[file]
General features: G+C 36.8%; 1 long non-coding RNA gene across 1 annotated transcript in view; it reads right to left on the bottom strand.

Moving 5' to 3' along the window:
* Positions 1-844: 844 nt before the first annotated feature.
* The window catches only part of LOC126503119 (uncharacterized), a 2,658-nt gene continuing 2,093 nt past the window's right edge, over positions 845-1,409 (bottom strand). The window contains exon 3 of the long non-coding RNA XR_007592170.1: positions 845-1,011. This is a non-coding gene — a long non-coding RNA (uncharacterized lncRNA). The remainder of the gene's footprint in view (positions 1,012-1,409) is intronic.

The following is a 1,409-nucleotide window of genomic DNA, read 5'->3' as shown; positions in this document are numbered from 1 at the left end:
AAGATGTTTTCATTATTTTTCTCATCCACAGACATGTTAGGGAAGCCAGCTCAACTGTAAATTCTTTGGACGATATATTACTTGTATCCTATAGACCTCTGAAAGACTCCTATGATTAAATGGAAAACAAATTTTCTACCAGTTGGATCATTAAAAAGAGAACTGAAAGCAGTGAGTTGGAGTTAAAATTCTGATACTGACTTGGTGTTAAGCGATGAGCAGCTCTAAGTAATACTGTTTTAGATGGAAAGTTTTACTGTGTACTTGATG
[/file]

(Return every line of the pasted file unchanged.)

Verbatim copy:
General features: G+C 36.8%; 1 long non-coding RNA gene across 1 annotated transcript in view; it reads right to left on the bottom strand.

Moving 5' to 3' along the window:
* Positions 1-844: 844 nt before the first annotated feature.
* The window catches only part of LOC126503119 (uncharacterized), a 2,658-nt gene continuing 2,093 nt past the window's right edge, over positions 845-1,409 (bottom strand). The window contains exon 3 of the long non-coding RNA XR_007592170.1: positions 845-1,011. This is a non-coding gene — a long non-coding RNA (uncharacterized lncRNA). The remainder of the gene's footprint in view (positions 1,012-1,409) is intronic.

The following is a 1,409-nucleotide window of genomic DNA, read 5'->3' as shown; positions in this document are numbered from 1 at the left end:
AAGATGTTTTCATTATTTTTCTCATCCACAGACATGTTAGGGAAGCCAGCTCAACTGTAAATTCTTTGGACGATATATTACTTGTATCCTATAGACCTCTGAAAGACTCCTATGATTAAATGGAAAACAAATTTTCTACCAGTTGGATCATTAAAAAGAGAACTGAAAGCAGTGAGTTGGAGTTAAAATTCTGATACTGACTTGGTGTTAAGCGATGAGCAGCTCTAAGTAATACTGTTTTAGATGGAAAGTTTTACTGTGTACTTGATG